Ancient Monuments of the Mississippi Valley by Ephraim G. Squier, Edwin H. Davis

By Ephraim G. Squier, Edwin H. Davis

Initially released in 1848 because the first significant paintings within the nascent self-discipline in addition to the 1st book of the newly proven Smithsonian establishment, historical Monuments of the Mississippi Valley continues to be at the present time not just a key record within the background of yank archaeology but additionally the first resource of data on thousands of mounds and earthworks within the jap usa, such a lot of that have now vanished. regardless of adhering to the preferred assumption that the moundbuilders couldn't were the ancestors of the supposedly savage local American teams nonetheless dwelling within the area, the authors set excessive criteria for his or her time. Their paintings offers perception into a number of the conceptual, methodological, and substantial concerns that archaeologists nonetheless confront.

Long out of print, this one hundred and fiftieth anniversary variation comprises David J. Meltzer's full of life advent, which describes the controversies surrounding the book’s unique booklet, from a sour, decades-long feud among Squier and Davis to frequent debates in regards to the hyperlinks among race, faith, and human origins. entire with a brand new index and bibliography, and illustrated with the unique maps, plates, and engravings, Ancient Monuments of the Mississippi Valley presents a brand new new release with a first-hand view of this pioneer period in American archaeology.

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Bribery was also common among clientkings (Braund 1984:58–62; cf. 575). Herod’s own “natural magnanimity” (Ant. 327) is demonstrated by Josephus. His building patronage is discussed below, along with some of his other giftgiving. 2 above). 456)—of Herod’s personal gifts would have been considered bribes. Before becoming king, Herod bribed his ‘friend’ (Ant. 242; Ant. 303 and 327). After the war was over, Herod paid Antony to have Antigonus put to death (Ant. 490), and later gave Antony and Antony’s friends silver and gold (Ant.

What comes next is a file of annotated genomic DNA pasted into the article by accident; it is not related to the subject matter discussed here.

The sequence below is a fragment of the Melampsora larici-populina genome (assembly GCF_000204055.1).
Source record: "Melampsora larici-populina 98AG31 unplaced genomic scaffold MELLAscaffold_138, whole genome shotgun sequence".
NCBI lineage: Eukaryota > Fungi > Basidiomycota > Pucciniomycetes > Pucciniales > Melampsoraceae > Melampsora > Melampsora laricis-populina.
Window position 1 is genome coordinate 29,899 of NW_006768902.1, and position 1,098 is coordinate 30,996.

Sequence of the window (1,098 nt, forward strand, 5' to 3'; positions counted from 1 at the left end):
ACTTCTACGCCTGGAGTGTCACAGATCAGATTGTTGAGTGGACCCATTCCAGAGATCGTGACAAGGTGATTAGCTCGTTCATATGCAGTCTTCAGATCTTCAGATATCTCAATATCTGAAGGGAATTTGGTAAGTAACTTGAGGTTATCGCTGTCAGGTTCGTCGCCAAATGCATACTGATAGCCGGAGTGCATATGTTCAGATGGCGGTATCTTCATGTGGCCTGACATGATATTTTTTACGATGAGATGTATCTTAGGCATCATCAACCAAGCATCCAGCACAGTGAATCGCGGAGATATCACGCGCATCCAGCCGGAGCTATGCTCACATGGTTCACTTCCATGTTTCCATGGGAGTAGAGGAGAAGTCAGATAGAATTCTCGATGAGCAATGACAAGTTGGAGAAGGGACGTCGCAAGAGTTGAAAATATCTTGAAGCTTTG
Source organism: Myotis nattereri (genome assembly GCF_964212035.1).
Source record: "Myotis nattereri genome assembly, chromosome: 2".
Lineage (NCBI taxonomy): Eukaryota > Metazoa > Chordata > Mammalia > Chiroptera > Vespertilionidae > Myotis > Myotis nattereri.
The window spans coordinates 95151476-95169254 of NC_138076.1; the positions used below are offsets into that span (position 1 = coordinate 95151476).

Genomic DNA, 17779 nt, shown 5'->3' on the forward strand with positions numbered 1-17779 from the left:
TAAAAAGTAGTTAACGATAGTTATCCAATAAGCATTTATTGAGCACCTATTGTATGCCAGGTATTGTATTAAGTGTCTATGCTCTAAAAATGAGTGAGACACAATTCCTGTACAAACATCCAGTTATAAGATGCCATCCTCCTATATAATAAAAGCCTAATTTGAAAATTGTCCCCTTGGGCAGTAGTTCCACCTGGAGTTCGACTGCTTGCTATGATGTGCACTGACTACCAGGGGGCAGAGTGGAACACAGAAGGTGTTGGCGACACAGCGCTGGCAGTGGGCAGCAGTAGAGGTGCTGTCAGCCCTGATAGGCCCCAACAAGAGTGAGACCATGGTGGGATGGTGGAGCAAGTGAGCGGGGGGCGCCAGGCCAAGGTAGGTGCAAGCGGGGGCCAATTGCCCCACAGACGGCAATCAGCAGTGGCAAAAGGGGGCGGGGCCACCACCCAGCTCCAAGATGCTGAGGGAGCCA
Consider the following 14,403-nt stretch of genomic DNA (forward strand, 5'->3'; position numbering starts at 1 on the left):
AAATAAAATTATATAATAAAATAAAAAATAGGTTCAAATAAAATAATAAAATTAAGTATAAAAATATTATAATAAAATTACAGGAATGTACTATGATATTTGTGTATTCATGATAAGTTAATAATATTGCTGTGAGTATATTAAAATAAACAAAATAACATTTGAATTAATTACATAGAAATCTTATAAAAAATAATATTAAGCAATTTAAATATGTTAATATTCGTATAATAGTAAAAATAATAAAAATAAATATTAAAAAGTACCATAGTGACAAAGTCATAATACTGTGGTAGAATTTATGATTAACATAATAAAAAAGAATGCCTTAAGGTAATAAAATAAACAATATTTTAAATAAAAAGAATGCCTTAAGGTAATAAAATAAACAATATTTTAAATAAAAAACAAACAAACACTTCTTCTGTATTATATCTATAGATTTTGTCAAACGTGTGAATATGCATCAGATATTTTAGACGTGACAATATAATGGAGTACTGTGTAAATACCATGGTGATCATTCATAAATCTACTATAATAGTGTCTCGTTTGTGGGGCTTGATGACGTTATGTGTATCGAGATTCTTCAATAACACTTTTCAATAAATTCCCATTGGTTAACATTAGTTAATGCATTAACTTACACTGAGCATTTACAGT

316; Ant. 433; Pastor 1997:107). That fine came at a time of poor liquidity for Herod and was probably raised to be part of a gift intended for Antony (below). The opposite of onerous taxation is also found in Josephus. On two occasions Herod lowered taxes: once by a third (Ant. 365: “under the pretext of letting them recover from a period of lack of crops, but really for the more important purpose of getting back the goodwill of those who were disaffected . ”), and once by a quarter (Ant. 64; Gabba 1990:161 n.

221–222, 253). Other possessions were also appropriated (Ant. 5: equipment, silver and gold). 268; Ant. 363). The seizure of wealth also served to weaken the heirs of the Hasmonean dynasty. , during his flight from Jerusalem in 40 bce), he remained wealthy until his death. Even in 40, possibly by the time Herod reached Rhodes (below), and more likely when he was in Rome, he had access to money, as it is noted that he bribed people there. Alternatively, as was often the case with bribery, the promise of gifts would have been sufficient to sway people (Stern 1974:221; Braund 1984:58).

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